Panettone is a typical bread of Milan, usually prepared and
enjoyed for Christmas and New Year around Italy, and one of the symbols of the
city. Maltese nationals are also traditionally associated with this sweet bread.
In Latin America, especially in Argentina, Brazil, Bolivia, Chile and Peru, it
is a Christmas dinner staple.
It has a cupola shape which extends from a cylindrical base
and is usually about 12-15 cm high for a 1 kg panettone. Other bases may be
used, such as an octagon. It is made during a long process which involves the
curing of the dough, which is acidic, similar to sourdough. The proofing process
alone takes several days, giving the cake its distinctive fluffy
characteristics. It contains candied orange, citron and lemon zest, as well as
raisins, which are added dry and not soaked. Manufacturers offer variations of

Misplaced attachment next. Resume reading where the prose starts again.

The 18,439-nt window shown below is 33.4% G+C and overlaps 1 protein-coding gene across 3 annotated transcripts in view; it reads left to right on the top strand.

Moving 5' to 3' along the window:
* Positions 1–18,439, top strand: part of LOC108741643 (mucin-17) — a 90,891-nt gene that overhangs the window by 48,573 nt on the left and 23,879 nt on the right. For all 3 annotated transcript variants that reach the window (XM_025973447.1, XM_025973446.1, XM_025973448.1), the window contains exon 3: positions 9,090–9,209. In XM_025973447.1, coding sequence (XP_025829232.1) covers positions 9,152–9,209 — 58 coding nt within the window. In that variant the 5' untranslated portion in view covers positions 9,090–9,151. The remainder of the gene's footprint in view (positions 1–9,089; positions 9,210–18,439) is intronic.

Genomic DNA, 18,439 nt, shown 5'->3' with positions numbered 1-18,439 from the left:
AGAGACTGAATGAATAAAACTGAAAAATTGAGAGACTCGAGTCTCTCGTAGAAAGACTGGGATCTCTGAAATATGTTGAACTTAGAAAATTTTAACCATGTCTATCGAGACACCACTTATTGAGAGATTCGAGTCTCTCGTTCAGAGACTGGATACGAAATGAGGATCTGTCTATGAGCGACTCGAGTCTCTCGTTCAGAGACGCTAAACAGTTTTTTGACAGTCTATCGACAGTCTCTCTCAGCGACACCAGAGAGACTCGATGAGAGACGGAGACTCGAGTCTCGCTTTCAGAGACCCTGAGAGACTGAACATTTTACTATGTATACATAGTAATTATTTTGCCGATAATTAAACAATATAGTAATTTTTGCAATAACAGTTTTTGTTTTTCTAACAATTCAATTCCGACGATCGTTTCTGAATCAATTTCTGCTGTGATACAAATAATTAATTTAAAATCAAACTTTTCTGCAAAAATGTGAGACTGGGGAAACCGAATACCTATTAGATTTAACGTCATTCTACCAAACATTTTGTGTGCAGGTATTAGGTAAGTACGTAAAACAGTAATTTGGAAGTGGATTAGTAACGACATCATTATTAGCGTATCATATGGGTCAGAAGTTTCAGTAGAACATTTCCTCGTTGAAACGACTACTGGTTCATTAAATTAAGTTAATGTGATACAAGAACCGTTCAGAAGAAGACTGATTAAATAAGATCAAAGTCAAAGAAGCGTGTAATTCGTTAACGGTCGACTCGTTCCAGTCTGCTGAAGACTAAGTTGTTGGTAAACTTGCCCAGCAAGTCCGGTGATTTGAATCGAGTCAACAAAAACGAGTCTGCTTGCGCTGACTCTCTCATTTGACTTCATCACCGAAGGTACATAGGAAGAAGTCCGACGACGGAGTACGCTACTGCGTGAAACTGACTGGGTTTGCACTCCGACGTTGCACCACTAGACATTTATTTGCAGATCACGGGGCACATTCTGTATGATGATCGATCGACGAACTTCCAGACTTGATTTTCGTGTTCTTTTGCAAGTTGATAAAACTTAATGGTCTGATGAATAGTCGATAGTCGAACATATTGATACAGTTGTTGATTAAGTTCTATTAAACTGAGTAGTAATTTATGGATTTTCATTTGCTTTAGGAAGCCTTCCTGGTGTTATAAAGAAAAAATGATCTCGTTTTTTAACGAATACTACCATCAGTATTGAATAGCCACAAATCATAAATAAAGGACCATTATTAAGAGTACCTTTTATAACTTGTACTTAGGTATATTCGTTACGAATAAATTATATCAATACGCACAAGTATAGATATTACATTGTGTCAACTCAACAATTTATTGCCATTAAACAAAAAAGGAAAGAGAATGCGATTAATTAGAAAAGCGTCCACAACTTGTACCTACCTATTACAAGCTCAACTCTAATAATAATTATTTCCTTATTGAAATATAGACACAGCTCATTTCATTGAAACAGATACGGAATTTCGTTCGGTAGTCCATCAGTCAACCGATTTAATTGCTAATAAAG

panettone stuffed with chocolate chips, figs, almonds, cream or even lemon
liqueur or limoncello.
It is served in slices, vertically cut, accompanied with
sweet hot beverages or a sweet wine, such as Asti Spumante or Moscato d'Asti. In
some regions of Italy, it is served with Crema di Mascarpone, a cream made from
mascarpone cheese, eggs, sometimes dried or candied fruits, and typically a
sweet liqueur such as Amaretto.
The origins of this cake appear to be ancient, dating back to the Roman Empire,
when ancient Romans sweetened a type of leavened bread with honey.
The word "panettone" derives from the Italian word "panetto",
a small loaf bread. The augmentative Italian suffix "-one" changes the meaning
to "large bread".